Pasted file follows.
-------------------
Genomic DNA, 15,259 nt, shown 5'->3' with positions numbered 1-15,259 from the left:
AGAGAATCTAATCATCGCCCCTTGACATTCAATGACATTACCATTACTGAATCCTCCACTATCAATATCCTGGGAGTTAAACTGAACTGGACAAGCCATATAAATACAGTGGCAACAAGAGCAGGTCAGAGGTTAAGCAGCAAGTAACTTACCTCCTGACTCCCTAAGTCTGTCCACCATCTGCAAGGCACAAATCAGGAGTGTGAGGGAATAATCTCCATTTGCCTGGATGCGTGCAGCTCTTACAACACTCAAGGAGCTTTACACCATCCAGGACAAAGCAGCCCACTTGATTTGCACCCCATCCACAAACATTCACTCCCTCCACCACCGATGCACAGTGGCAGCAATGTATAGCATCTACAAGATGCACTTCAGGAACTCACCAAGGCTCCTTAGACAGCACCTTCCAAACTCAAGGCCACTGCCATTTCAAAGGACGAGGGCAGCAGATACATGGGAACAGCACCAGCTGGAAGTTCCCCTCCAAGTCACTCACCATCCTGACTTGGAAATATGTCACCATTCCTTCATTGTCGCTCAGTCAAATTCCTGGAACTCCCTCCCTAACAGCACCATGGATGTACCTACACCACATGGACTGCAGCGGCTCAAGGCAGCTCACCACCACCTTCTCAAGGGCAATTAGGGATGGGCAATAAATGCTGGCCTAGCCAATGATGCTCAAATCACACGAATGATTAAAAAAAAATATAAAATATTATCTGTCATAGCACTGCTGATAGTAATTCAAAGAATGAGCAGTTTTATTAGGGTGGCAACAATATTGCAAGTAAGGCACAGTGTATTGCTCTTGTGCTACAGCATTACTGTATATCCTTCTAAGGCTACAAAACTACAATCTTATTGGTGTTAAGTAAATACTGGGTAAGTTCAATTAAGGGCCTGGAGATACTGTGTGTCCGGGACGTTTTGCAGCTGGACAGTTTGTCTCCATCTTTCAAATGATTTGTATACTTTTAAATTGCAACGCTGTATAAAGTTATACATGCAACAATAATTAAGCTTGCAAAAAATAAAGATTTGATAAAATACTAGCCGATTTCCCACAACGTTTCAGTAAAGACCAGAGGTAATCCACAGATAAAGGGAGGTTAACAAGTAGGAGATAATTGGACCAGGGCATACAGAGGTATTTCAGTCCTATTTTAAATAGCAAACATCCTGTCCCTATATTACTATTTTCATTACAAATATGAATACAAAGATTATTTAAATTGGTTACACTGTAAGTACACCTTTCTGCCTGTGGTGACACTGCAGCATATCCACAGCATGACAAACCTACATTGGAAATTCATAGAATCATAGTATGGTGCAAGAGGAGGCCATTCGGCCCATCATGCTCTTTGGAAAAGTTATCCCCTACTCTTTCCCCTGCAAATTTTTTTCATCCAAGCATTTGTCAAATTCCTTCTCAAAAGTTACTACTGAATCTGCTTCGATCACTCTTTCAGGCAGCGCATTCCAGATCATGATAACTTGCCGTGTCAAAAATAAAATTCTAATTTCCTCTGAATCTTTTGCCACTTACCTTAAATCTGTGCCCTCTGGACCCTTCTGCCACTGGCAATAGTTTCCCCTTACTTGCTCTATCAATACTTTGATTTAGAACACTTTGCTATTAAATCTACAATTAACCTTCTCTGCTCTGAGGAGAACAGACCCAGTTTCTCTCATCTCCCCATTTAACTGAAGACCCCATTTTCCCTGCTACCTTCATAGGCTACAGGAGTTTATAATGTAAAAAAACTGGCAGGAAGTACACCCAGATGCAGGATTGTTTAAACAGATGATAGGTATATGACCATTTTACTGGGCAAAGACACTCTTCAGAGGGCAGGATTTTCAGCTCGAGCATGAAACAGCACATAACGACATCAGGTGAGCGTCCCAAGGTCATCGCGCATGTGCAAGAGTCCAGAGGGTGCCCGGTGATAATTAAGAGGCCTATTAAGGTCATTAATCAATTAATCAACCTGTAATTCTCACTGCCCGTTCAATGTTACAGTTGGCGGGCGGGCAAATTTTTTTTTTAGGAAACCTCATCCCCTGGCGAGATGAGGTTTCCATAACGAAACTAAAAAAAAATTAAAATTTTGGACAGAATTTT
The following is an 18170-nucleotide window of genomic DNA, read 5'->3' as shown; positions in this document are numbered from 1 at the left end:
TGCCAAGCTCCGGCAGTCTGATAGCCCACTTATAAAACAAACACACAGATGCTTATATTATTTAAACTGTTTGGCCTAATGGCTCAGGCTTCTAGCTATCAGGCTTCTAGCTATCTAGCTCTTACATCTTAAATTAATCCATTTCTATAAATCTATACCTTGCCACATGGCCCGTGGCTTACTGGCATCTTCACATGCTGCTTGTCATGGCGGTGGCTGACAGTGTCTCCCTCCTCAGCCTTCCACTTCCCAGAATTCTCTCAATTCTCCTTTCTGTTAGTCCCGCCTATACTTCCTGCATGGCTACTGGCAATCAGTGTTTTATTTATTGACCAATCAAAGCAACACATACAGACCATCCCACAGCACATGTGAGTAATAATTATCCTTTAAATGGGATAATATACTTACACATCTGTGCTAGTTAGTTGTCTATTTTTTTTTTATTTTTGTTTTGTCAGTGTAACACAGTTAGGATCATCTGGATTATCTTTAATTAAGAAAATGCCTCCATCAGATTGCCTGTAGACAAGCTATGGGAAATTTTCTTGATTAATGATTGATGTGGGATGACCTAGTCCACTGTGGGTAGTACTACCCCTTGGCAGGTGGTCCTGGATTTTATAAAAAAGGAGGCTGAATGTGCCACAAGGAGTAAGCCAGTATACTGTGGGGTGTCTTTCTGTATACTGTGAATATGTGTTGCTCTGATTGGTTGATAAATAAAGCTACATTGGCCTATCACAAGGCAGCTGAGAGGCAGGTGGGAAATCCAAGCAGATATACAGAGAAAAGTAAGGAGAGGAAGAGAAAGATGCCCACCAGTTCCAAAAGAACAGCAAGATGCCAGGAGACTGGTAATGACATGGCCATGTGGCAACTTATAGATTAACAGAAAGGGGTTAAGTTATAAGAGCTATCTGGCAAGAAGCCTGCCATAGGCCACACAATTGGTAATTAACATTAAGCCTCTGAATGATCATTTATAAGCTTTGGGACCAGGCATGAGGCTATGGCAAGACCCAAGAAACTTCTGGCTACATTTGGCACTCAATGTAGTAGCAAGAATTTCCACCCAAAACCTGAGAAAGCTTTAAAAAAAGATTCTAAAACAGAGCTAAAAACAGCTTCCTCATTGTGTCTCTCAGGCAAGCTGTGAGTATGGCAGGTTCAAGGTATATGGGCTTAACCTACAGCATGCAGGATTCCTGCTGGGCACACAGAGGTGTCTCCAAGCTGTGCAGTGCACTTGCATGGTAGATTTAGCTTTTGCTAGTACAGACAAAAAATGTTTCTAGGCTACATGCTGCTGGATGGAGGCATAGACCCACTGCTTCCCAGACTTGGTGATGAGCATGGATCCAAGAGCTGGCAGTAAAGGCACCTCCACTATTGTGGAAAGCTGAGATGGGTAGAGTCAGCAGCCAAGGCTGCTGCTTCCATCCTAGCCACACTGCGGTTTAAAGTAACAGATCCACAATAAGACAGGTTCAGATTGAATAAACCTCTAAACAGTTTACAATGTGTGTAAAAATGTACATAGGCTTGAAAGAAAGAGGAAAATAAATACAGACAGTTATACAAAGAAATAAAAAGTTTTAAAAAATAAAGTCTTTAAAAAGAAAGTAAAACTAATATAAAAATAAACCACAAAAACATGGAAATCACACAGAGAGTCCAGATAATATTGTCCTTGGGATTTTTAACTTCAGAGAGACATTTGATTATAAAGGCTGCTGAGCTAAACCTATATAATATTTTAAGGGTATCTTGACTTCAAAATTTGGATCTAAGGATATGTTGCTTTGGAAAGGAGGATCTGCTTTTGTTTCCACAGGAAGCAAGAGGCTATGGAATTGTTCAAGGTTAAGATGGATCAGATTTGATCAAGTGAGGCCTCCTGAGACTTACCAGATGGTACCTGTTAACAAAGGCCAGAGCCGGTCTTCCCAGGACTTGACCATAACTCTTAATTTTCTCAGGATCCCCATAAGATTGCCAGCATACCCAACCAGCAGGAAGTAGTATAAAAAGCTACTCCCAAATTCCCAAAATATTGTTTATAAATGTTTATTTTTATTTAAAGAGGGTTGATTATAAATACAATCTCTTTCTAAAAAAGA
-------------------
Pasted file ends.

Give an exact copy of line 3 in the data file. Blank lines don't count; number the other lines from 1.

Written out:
The following is an 18170-nucleotide window of genomic DNA, read 5'->3' as shown; positions in this document are numbered from 1 at the left end: